Now in his second year as director of student activities, Morgan Rocheleau runs a busy office that books 60 entertainment and recreation programs per semester – everything from the Last Monk Standing contest and pub trivia nights to full-moon kayaking and the Portland concert series. He directly oversees the operations of student clubs and organizations, and is charged with running new student orientation. In the past year, he has made the Office of Student Activities a more “branded” and enlivening presence on campus. A graduate of the University of Maine, he has a master’s degree from George Williams University in recreational administration.
The interaction with the students on a daily basis. I work closely with the President of the Student Government Association. I love working at the college-age level. These are life-changing years, and you can make the most impact. Students can really gain experience and grow if they grab onto it.
I’d like to see more outdoor programming. I’d like to see us use the lake as much as possible. We have 2,000 feet of frontage, but we don’t get to see it. I’d also like to see a ropes course for experiential learning and team building. It can be an educational and development piece, and it can be a resource for the community at large, too.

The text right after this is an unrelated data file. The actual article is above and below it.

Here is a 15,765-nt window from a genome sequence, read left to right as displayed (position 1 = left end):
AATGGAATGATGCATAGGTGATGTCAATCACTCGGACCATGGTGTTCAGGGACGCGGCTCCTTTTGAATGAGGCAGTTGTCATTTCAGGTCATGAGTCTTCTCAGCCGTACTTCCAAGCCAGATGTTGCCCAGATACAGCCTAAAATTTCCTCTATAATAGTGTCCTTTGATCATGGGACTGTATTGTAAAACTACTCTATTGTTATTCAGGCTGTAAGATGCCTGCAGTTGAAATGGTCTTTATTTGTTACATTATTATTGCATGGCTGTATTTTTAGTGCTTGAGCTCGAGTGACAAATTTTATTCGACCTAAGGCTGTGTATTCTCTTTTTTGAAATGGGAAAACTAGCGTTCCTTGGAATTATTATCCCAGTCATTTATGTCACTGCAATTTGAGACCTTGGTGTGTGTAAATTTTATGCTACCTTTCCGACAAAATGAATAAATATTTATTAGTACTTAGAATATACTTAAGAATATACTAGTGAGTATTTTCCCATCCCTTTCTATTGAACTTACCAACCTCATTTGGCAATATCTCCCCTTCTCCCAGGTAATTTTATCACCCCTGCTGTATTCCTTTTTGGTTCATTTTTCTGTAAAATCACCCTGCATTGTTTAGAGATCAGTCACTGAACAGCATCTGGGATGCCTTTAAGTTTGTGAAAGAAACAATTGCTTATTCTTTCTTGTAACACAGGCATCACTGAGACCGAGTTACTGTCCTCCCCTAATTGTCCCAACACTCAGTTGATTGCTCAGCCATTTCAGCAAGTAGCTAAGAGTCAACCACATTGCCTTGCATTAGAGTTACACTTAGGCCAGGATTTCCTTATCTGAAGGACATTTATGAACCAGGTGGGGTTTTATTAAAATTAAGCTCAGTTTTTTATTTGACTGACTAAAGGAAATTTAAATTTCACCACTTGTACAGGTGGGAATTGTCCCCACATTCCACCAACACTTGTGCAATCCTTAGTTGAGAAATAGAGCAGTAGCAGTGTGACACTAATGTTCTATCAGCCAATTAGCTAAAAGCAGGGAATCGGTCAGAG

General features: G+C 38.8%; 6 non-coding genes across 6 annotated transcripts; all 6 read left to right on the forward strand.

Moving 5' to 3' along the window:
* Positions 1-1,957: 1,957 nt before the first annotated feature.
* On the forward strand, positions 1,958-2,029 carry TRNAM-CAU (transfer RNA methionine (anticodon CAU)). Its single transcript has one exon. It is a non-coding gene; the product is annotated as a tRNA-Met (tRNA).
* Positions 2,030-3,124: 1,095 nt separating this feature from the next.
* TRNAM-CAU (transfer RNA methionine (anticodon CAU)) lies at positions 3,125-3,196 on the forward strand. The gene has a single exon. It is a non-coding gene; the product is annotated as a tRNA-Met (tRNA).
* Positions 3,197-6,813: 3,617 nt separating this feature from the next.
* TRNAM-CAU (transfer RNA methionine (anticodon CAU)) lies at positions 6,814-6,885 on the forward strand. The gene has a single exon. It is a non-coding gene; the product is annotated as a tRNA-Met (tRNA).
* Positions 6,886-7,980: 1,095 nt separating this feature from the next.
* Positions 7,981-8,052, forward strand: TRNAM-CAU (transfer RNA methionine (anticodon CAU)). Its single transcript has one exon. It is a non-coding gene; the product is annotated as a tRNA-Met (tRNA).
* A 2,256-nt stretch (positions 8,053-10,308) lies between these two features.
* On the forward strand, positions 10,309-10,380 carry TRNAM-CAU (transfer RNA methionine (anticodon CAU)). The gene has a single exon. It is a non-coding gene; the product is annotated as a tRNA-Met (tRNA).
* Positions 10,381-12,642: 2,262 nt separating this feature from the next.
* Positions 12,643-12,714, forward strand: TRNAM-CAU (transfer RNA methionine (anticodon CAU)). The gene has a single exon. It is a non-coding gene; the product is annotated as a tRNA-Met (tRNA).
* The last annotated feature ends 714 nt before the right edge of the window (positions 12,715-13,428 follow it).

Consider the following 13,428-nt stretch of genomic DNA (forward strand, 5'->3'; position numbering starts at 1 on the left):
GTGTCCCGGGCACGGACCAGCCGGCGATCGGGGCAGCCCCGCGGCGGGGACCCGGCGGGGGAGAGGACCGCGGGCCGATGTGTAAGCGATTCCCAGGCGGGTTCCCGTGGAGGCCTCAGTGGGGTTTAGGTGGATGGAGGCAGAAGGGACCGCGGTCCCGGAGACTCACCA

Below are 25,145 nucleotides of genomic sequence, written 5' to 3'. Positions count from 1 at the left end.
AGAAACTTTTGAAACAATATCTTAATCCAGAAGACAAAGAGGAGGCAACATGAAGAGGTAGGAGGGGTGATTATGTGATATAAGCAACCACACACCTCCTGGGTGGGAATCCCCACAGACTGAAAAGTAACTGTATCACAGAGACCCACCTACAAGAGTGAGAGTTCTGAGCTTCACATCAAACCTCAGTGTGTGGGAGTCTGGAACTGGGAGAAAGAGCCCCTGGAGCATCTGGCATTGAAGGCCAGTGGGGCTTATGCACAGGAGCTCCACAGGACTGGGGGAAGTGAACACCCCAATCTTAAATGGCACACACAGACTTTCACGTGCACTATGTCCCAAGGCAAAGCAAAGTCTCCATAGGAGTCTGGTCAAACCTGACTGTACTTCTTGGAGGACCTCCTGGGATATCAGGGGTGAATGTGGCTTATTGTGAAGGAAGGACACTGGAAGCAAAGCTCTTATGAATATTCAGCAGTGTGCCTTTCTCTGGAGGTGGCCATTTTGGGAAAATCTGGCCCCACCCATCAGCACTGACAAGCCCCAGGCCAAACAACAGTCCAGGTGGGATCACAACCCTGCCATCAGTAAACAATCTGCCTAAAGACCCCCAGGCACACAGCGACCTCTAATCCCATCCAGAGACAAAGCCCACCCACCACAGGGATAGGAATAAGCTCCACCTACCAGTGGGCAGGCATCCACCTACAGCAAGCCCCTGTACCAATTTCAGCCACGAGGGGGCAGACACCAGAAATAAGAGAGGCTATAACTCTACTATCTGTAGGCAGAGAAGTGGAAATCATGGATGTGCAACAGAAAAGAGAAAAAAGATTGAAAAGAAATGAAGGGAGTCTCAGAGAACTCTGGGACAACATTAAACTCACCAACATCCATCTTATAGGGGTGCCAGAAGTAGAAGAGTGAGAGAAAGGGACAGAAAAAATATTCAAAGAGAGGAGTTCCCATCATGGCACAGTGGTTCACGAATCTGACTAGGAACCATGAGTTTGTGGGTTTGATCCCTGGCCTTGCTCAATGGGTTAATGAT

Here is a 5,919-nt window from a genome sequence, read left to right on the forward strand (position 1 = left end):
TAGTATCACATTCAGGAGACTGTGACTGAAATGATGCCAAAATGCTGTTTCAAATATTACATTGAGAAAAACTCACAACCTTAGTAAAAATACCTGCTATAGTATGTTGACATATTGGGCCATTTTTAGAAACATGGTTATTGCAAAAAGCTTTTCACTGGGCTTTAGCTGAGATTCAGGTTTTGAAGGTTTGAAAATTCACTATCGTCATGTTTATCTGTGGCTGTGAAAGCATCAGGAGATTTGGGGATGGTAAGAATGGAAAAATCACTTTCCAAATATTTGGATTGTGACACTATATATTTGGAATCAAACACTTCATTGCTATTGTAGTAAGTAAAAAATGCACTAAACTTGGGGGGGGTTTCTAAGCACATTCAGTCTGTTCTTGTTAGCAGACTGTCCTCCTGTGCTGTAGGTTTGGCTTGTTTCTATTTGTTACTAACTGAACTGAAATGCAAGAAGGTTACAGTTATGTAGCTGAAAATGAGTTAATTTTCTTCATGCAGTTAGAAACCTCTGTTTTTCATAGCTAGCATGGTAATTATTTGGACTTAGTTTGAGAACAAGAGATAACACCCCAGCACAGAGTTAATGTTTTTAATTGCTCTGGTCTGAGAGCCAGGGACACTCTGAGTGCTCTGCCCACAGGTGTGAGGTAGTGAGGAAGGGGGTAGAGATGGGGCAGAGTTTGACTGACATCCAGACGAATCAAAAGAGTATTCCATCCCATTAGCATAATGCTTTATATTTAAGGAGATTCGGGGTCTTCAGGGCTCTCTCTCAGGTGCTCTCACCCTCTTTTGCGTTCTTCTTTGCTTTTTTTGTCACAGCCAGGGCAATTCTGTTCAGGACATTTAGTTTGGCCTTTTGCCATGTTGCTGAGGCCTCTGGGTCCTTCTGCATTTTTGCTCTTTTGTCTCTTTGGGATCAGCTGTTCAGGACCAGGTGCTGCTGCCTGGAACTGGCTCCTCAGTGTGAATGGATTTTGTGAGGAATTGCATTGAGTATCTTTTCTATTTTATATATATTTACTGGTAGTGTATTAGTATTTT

Time constraints; there are never enough hours. And we’re always in transition because students graduate. So having a plan is key and making sure things continue despite the transitions. Students want consistency.
I was at the University of New Haven, and I saw how a new campus recreation program really changed that campus. It boosted pride and enrollment. We can have that same impact here. When we visibly invest in students, it affects student attitudes.
I like to ski, go hiking and camping and photography. And I’ve been an avid runner for the last eight years. I grew up on this campus, by the way. I lived right down the street, and I remember the Chamber of Horrors. I used to play tennis here when we had tennis courts.
College is about developing full, well-rounded students … in and out of the classroom. Students might love their small classes, but they might also want to climb Mt. Katahdin or discover who they are personally. That is why my office tries to offer such diverse programs – so students can explore all aspects of their lives.